So while you are simply trying to close the javascript pop-up on your screen, play a flash game or interact with some ajax web-site -- you might really be clicking on the button to wire-transfer money to a russian bank account.

A slightly more technical description would be: A malicious page in domain A may create an IFRAME pointing to an application in domain B, to which the user is currently authenticated with cookies. The top-level page may then cover portions of the IFRAME with other visual elements to seamlessly hide everything but a single UI button in domain B, such as 'delete all items,' 'click to add Bob as a admin,' etc. It may then provide its own, misleading UI that implies that the button serves a different purpose and is a part of site A, inviting the user to click it.

In other words, the hacker would dupe users into visiting a malicious page -- through the usual methods -- but then hide the nasty bits under what appears to be the real-deal content from a legitimate site.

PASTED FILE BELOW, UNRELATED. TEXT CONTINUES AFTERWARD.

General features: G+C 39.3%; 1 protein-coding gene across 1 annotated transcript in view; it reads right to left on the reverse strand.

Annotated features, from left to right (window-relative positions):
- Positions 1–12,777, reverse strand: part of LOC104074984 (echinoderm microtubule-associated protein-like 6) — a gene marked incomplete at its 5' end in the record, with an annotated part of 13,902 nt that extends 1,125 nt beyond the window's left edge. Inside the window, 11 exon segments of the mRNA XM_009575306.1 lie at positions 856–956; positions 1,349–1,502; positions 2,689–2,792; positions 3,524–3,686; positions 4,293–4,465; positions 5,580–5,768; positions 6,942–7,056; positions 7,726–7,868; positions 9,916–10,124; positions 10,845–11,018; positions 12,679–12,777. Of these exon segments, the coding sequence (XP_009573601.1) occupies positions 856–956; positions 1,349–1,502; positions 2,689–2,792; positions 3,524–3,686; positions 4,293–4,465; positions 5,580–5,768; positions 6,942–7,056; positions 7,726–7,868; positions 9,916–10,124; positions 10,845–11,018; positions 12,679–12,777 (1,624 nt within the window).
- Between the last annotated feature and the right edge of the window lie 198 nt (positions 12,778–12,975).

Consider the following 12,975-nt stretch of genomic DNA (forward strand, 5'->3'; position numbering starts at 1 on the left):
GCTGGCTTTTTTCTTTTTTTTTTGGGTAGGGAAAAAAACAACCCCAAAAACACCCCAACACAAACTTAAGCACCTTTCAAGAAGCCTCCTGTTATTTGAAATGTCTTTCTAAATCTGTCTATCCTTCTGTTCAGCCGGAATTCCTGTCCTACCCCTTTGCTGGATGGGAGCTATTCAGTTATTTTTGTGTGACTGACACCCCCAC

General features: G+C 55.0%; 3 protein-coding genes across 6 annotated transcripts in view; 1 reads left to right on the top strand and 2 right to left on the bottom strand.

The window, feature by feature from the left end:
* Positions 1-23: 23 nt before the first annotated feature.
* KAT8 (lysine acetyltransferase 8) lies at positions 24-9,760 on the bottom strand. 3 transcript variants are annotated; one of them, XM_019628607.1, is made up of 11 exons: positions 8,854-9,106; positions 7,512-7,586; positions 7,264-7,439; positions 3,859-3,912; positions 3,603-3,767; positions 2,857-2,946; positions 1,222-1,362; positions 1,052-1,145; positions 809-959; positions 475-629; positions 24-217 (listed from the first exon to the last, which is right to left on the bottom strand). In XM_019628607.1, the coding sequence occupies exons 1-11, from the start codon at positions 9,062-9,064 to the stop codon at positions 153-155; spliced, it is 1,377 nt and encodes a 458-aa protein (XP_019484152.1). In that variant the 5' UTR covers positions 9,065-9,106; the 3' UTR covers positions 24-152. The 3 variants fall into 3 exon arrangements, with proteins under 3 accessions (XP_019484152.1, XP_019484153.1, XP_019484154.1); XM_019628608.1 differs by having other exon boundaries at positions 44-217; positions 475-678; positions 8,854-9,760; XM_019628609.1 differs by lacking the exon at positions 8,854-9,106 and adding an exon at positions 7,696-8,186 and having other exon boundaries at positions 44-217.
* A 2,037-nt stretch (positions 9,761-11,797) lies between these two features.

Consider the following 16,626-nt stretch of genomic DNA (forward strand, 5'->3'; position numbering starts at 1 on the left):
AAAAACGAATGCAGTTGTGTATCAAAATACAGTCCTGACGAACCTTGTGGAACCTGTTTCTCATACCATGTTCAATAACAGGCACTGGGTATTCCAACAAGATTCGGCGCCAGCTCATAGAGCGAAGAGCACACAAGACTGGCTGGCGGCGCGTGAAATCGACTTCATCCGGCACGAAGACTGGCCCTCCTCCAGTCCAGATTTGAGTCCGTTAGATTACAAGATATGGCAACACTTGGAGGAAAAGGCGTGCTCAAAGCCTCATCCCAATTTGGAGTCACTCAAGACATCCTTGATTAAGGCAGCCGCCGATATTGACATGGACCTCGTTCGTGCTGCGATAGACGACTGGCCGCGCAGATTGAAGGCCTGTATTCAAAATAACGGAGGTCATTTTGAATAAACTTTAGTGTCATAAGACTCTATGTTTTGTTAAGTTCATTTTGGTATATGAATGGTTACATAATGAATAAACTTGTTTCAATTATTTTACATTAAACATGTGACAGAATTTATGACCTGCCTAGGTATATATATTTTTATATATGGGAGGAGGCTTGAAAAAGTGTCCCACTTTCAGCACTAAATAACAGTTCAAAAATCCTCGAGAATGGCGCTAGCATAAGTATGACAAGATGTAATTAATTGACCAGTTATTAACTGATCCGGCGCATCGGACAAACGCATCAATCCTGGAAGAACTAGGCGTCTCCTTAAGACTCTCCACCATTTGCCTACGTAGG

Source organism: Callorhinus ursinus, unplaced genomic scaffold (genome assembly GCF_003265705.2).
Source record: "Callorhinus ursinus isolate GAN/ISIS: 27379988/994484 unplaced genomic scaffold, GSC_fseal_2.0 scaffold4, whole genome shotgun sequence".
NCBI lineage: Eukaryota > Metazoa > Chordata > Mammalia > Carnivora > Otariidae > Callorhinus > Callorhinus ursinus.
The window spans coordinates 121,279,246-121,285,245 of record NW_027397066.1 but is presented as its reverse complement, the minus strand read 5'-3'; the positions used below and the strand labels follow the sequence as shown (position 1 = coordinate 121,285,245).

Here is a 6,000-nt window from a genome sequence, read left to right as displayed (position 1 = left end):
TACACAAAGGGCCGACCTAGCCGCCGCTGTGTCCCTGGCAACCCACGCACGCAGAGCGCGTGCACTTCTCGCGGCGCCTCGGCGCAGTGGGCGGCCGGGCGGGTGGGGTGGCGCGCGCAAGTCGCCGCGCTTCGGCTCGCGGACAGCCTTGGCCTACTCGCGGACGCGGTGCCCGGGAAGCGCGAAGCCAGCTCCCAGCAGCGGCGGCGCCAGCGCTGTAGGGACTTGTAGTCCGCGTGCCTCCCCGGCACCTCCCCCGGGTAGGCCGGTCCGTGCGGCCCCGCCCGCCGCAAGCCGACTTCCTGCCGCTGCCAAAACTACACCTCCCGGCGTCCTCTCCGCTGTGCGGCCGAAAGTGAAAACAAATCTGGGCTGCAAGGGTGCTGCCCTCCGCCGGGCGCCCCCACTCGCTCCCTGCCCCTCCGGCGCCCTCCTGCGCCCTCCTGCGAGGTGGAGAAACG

How Serious is ClickJacking?
On its own ClickJacking doesn't sound to be a very serious vulnerability, since user interaction is required. However as I have always said, in the world of vulnerabilities 1+1 does not always equal to 2, and might just equal to 10^2. By this I simply mean, that ClickJacking in combination with other vulnerabilities could become a very serious issue.

Example - ClickJacking can Spy on your Webcam and Microphone
Just as I wrote this blogpost a new use for ClickJacking has been disclosed where it can be used to spy on your Microphone and Webcam. This is based on a new vulnerability discovered in Adobe's Flash Software and published about on, Rsnake's Blog and Jerremiah Grossman's Blog.

A particular vulnerability exists in Adobe's Flash Software, which allows the malicious attacker to use ClickJacking to gain access to the user's web-cam and microphone.

The vulnerability works as follows:
1) You visit a web-page with a flash application/game embedded in it.
2) You click on the flash button.
3) Your click is "click-jacked" into allowing the server to access your web-cam and microphone.

Whatis really happening:
1) You visit the web-page, in the back the target application (in this case Adobe's Settings Panel) is loaded and made invisible. The Allow button is made to float invisibly.
2) While you click on the flash button, the invisible Allow button is floating on top of the flash button and actually receives your click.
3) The Flash application now has full permission to access your web-cam, microphone etc and even have it stream to a server where it is recorded for future viewing.

You can see a video of this in action at: Youtube and Vimeo.